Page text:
Another object of the invention is the provision of a blade holder having a ferrule which will not split even after extensive use.
A further object of the present invention is the provision of a blade holder having a ferrule which will not dig into the chuck after an extended period of use.
It is another object of the instant invention to provide a blade holder in which the ferrule is made of a material which is elastic and yet is stiff enough to exert a high clamping pressure on the chuck.
A still further object of the invention is the provision of blade holder having means to prevent the ferrule from going beyond the major diameter of the cam portion of the chuck.
With these and other objects in view, as will be apparent to those skilled in the art, the invention resides in the combination of parts set forth in the specification and covered by the claims appended hereto.
In general, the invention consists of an interchangeable knife blade holder having a handle, a chuck threaded into the handle, and a tubular ferrule slidably mounted on the chuck. The forward end of the chuck is bifurcated to define a lengthwise slot for receiving a flat cutting blade. The chuck has a cam surface which tapers outwardly toward the forward end of the chuck to a major dimension. The ferrule is mounted on the chuck for longitudinal sliding movement and is elastic, so that, as the chuck is threaded into the handle, the ferrule is forced forwardly over the cam surface and is stretched as it approaches the major dimension of the cam surface so that it transmits a clamping pressure against a blade which is located in the slot.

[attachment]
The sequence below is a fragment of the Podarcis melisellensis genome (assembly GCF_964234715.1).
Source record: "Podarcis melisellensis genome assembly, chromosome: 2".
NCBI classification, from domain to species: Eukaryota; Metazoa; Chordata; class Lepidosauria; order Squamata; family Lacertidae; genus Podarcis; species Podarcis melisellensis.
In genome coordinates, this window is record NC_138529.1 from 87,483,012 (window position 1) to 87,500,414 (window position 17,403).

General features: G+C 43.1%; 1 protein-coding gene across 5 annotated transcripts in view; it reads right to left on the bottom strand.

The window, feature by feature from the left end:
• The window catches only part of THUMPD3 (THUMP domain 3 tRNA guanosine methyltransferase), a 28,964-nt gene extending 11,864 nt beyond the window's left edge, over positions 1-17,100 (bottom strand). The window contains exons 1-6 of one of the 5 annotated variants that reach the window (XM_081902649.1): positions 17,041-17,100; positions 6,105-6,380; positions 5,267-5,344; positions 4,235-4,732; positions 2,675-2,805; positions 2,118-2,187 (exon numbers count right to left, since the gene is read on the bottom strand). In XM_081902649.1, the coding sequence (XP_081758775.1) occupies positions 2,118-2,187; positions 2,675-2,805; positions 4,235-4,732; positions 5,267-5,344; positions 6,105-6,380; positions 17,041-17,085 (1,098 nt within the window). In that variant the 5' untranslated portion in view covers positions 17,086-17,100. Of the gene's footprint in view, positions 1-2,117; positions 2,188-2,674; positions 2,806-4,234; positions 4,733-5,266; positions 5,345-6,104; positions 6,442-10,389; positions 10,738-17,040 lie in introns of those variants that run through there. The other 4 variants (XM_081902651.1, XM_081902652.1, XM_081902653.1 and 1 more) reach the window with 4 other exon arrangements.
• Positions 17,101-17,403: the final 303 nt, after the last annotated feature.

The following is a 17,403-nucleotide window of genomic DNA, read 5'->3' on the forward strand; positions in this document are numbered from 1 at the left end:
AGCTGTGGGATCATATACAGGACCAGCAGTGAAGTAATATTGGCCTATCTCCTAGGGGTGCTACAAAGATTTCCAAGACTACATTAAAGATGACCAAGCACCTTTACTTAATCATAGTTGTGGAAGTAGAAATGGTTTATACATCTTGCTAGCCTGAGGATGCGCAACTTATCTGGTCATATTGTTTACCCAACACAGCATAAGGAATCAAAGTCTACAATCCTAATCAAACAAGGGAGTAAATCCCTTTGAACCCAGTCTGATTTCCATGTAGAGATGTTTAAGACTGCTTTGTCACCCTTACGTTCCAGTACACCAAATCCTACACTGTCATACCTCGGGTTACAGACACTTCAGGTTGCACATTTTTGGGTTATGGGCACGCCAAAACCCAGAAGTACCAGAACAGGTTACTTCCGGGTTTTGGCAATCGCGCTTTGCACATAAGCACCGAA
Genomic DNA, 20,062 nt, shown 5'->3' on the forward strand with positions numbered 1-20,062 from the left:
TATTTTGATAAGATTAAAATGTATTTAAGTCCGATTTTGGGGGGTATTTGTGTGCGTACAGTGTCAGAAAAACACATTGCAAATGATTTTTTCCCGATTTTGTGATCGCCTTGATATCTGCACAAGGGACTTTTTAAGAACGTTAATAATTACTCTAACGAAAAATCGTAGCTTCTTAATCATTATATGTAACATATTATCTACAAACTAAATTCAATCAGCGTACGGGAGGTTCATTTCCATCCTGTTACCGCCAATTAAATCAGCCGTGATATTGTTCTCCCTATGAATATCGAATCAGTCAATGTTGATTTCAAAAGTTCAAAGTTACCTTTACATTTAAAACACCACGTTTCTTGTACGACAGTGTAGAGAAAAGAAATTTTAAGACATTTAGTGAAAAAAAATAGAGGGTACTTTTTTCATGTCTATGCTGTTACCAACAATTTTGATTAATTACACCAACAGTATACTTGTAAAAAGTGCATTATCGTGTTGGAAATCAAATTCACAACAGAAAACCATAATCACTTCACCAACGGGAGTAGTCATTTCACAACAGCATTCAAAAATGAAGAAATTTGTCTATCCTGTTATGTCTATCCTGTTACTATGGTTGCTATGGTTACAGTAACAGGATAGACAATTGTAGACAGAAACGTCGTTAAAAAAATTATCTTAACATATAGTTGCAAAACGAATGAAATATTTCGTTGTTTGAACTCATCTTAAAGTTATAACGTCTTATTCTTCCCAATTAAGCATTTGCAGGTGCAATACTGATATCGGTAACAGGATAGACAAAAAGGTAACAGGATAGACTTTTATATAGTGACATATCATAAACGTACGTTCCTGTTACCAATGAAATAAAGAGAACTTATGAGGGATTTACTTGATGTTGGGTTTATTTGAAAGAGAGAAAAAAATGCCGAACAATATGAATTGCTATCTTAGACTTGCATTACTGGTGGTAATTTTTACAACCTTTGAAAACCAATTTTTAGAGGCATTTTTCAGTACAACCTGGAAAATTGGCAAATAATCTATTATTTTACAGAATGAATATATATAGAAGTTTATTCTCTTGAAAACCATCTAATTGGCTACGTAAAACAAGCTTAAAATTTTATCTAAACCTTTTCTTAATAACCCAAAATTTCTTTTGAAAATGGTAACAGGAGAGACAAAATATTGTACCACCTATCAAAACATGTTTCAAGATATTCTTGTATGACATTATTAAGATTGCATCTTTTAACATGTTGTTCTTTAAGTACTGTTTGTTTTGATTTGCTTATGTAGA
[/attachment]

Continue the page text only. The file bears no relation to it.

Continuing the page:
More specifically, the blade holder includes stop means to prevent the ferrule from moving forwardly beyond the major dimension and the ferrule is formed of a stiff elastomeric thermoplastic material.
The character of the invention, however, may be best understood by reference to one of its structural forms, as illustrated by the accompanying drawings, in which:
FIG. 1 is a plan view of the knife blade holder embodying the principles of the present invention,
FIG. 2 is an exploded perspective view of the holder,